Lincoln had been reluctant to come to this position. A believer in white supremacy, he initially viewed the war only in terms of preserving the Union. As pressure for abolition mounted in Congress and the country, however, Lincoln became more sympathetic to the idea. On Sept. 22, 1862, he issued a preliminary proclamation announcing that emancipation would become effective on Jan. 1, 1863, in those states still in rebellion. Although the Emancipation

Proclamation did not end slavery in America--this was achieved by the passage of the 13TH Amendment to the Constitution on Dec. 18, 1865--it did make that accomplishment a basic war goal and a virtual certainty.

Bibliography: Commager, Henry Steele, The Great Proclamation
(1960); Donovan, Frank, Mr. Lincoln's Proclamation (1964);
Franklin, John Hope, ed., The Emancipation Proclamation (1964).

The Emancipation Proclamation Amendment to the United States Constitution

"Neither slavery nor involuntary servitude, except as a punishment for crime whereof the party shall have been duly convicted, shall exhist within the United States, or any place subject to their jurisdiction."

Abraham Lincoln and the abolition of Slavery

Abraham Lincoln was a staunch abolitionist although he was not free of prejudice. In order to win over the majority of the public, Lincoln, at his inaugural address in 1861, vowed not to interfere with the institution of slavery. Contrary to present belief, the general public in the North approved of this attitude. However, at the same time, Lincoln set forth an idea to purchase all 4 million slaves (at a cost of between one-half billion to 2 billion dollars) and also to colonize them abroad. Such an economically unreasonable suggestion was unnecessary as events paved the way for true emancipation without financial compensation.

On the outbreak of the Civil War, it was recognized that the slaves represented a military support advantage to the South. Lincoln reasoned that, if given a chance, these slaves may be willing to join the Northern armies, giving the advantage to the North. In addition, some action against the continuation of slavery would cause England and France to reevaluate their sympathies more in favor of the North.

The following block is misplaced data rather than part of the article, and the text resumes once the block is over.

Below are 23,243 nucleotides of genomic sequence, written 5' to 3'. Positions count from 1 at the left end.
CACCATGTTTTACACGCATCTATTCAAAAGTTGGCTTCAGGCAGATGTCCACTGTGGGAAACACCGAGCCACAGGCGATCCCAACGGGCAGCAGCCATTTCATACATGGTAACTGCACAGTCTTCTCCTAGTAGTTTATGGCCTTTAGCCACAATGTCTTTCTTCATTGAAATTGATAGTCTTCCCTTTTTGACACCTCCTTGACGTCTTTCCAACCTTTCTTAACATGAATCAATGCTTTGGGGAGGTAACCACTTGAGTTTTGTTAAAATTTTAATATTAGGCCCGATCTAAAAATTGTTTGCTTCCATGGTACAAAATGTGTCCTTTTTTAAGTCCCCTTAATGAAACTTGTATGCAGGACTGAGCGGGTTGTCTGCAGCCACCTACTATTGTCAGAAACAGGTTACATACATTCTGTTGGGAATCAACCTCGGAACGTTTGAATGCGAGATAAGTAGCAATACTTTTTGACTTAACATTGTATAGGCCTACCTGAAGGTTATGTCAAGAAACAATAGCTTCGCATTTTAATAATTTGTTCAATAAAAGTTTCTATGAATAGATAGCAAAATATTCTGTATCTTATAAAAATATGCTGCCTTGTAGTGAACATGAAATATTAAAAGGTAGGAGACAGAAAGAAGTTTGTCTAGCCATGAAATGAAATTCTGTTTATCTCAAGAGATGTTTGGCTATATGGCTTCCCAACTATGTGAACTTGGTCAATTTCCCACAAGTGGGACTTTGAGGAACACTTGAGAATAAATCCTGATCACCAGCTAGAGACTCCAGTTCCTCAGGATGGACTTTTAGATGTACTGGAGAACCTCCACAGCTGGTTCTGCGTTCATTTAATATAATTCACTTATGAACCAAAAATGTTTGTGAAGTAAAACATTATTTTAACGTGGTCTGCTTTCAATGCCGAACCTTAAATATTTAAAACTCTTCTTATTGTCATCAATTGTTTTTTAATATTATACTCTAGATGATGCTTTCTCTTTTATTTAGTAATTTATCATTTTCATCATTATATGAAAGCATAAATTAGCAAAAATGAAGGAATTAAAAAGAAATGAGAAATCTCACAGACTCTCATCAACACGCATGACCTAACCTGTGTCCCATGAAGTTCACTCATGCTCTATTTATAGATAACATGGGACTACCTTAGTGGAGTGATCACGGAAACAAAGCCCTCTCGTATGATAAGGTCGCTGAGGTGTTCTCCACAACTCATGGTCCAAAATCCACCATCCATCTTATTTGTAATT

Lincoln broke his vow and determined to issue a proclamation on January 1, 1863 freeing those slaves in areas of the South which were in active rebellion with the North. In all other areas of the South, the slaves were not freed by the Proclamation.

Although Lincoln had no legal right to issue such a proclamation and indeed the affected states ignored it, nearly 180,000 slaves responded and joined the Northern armies! Jefferson Davis's Counter Emancipation Proclamation**, answers Lincoln by calling for increased men, supplies, patriotism and devotion to meet the new threat.

The military success of the Emancipation Proclamation fueled the abolitionist movement and the proclamation, almost in spite of itself, became a fresh expression of one of man's loftiest aspirations -- the quest for freedom.

The advance toward full emancipation was now inexorable, much to Lincoln's delight. The "death blow to human bondage was sealed" two years later "by the ratification of the 13th Amendment" *---- The Emancipation Proclamation Amendment to the Constitution of the United States.

The fight to extend and legalize Lincoln's Proclamation was not easy. In fact, a resolution proposing it as an Amendment to the Constitution failed in the House of Representatives in April, 1864 by a vote of 95 to 66. Arguments against the resolution included "poor timing", "a double insult to the South", and possible "bankruptcy of the South". However after an appeal by Lincoln, the resolution was reconsidered and passed by a count of 119 to 56 on January 31, 1865.

The final passage in the House of Representatives was met with wild acclaim. Both the spectators in the galleries and the members of the House sprang to their feet and, regardless of parliamentary rules, applauded, cheered, clapped their hands and waved hats and handkerchiefs.

On February 1, 1865 Abraham Lincoln signed the Joint Resolution......much to the consternation of the Congress. Not only was the President's signature not necessary for approval but his insistence on signing it could set a precedent for future Congressional Resolutions. The Senate immediately passed a further resolution reasserting a 67-year-old Supreme Court ruling against Presidential signatures on such measures.

The Emancipation Proclamation Amendment was then sent to the States for ratification and on December 18, 1865, the great document became law.